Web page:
Potential Approaches to Assess the Infectivity of Hepatitis E Virus in Pork Products: A Review

Potential Approaches to Assess the Infectivity of Hepatitis E Virus in Pork Products: A Review The zoonotic transmission of hepatitis E, caused by the hepatitis E virus (HEV), is an emerging issue. HEV appears common in pigs (although infected pigs do not show clinical signs), and evidence suggests that a number of hepatitis E cases have been associated with the consumption of undercooked pork meat and products. Little information is available on whether cooking can eliminate HEV, since there is currently no robust method for measuring its infectivity. HEV infectivity can be clearly demonstrated by monitoring for signs of infection (e.g., shedding of virus) in an animal model. However, this approach has several disadvantages, such as lack of reproducibility and unsuitability for performing large numbers of tests, high costs, and not least ethical considerations. Growth in cell culture can unambiguously show that a virus is infectious and has the potential for replication, without the disadvantages of using animals. Large numbers of tests can also be performed, which can make the results more amenable to statistical interpretation. However, no HEV cell culture system has been shown to be applicable to all HEV strains, none has been standardized, and few studies have demonstrated their use for measurement of HEV infectivity in food samples. Nonetheless, cell culture remains the most promising approach, and the main recommendation of this review is that there should be an extensive research effort to develop and validate a cell culture-based method for assessing HEV infectivity in pork products. Systems comprising promising cell lines and HEV strains which can grow well in cell culture should be tested to select an assay for effective and reliable measurement of HEV infectivity over a wide range of virus concentrations. The assay should then be harnessed to a procedure which can extract HEV from pork products, to produce a method suitable for further use. The method can then be used to determine the effect of heat or other elimination processes on HEV in pork meat and products, or to assess whether HEV detected in any surveyed foodstuffs is infectious and therefore poses a risk to public health. http://www.deepdyve.com/assets/images/DeepDyve-Logo-lg.png Food and Environmental Virology Springer Journals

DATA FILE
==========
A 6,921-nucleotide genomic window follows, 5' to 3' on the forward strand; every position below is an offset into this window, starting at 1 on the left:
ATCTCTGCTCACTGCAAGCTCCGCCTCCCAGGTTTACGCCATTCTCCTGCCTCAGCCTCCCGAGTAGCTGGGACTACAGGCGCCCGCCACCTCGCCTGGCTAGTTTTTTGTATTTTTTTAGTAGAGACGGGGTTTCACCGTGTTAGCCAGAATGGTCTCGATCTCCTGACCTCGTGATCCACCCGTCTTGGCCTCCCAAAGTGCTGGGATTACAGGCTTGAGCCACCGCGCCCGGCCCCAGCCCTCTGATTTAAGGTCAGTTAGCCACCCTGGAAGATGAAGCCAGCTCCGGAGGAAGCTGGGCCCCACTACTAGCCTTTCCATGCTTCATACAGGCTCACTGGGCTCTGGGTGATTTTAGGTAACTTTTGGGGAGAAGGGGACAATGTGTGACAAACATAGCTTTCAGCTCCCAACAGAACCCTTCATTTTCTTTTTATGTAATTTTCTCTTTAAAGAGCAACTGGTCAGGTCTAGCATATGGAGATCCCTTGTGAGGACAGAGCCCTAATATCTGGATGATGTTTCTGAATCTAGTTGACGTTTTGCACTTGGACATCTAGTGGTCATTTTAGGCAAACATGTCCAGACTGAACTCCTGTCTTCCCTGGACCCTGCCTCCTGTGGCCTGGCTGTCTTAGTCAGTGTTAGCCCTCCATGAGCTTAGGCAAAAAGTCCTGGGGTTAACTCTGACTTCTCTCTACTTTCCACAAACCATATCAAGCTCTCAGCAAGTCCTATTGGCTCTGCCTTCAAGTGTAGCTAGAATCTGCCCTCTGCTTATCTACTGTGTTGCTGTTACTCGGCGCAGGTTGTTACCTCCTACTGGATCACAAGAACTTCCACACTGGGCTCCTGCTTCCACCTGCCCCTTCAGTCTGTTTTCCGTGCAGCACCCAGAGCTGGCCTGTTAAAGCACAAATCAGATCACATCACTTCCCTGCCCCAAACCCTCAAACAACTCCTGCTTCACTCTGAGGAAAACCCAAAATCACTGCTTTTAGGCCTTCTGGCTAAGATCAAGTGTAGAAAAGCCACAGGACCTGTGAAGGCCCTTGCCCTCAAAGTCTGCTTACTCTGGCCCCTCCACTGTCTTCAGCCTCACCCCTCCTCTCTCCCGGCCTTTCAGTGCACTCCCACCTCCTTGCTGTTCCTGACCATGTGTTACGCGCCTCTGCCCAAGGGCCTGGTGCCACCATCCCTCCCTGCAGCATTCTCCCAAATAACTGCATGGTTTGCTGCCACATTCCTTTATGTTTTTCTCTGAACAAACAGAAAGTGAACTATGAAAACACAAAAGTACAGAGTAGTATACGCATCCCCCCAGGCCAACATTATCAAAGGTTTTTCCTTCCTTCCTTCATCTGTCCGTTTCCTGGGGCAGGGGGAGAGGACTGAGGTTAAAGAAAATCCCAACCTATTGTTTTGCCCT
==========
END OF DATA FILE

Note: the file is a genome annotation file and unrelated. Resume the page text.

Potential Approaches to Assess the Infectivity of Hepatitis E Virus in Pork Products: A Review

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Publisher
Springer US
Copyright
Copyright © 2017 by Springer Science+Business Media New York
Subject
Biomedicine; Virology; Food Science; Chemistry/Food Science, general
ISSN
1867-0334
eISSN
1867-0342
D.O.I.
10.1007/s12560-017-9303-7
Publisher site
See Article on Publisher Site

Abstract

The zoonotic transmission of hepatitis E, caused by the hepatitis E virus (HEV), is an emerging issue. HEV appears common in pigs (although infected pigs do not show clinical signs), and evidence suggests that a number of hepatitis E cases have been associated with the consumption of undercooked pork meat and products. Little information is available on whether cooking can eliminate HEV, since there is currently no robust method for measuring its infectivity. HEV infectivity can be clearly demonstrated by monitoring for signs of infection (e.g., shedding of virus) in an animal model. However, this approach has several disadvantages, such as lack of reproducibility and unsuitability for performing large numbers of tests, high costs, and not least ethical considerations. Growth in cell culture can unambiguously show that a virus is infectious and has the potential for replication, without the disadvantages of using animals. Large numbers of tests can also be performed, which can make the results more amenable to statistical interpretation. However, no HEV cell culture system has been shown to be applicable to all HEV strains, none has been standardized, and few studies have demonstrated their use for measurement of HEV infectivity in food samples. Nonetheless, cell culture remains the most promising approach, and the main recommendation of this review is that there should be an extensive research effort to develop and validate a cell culture-based method for assessing HEV infectivity in pork products. Systems comprising promising cell lines and HEV strains which can grow well in cell culture should be tested to select an assay for effective and reliable measurement of HEV infectivity over a wide range of virus concentrations. The assay should then be harnessed to a procedure which can extract HEV from pork products, to produce a method suitable for further use. The method can then be used to determine the effect of heat or other elimination processes on HEV in pork meat and products, or to assess whether HEV detected in any surveyed foodstuffs is infectious and therefore poses a risk to public health.

Journal

Food and Environmental VirologySpringer Journals

Published: May 3, 2017

References

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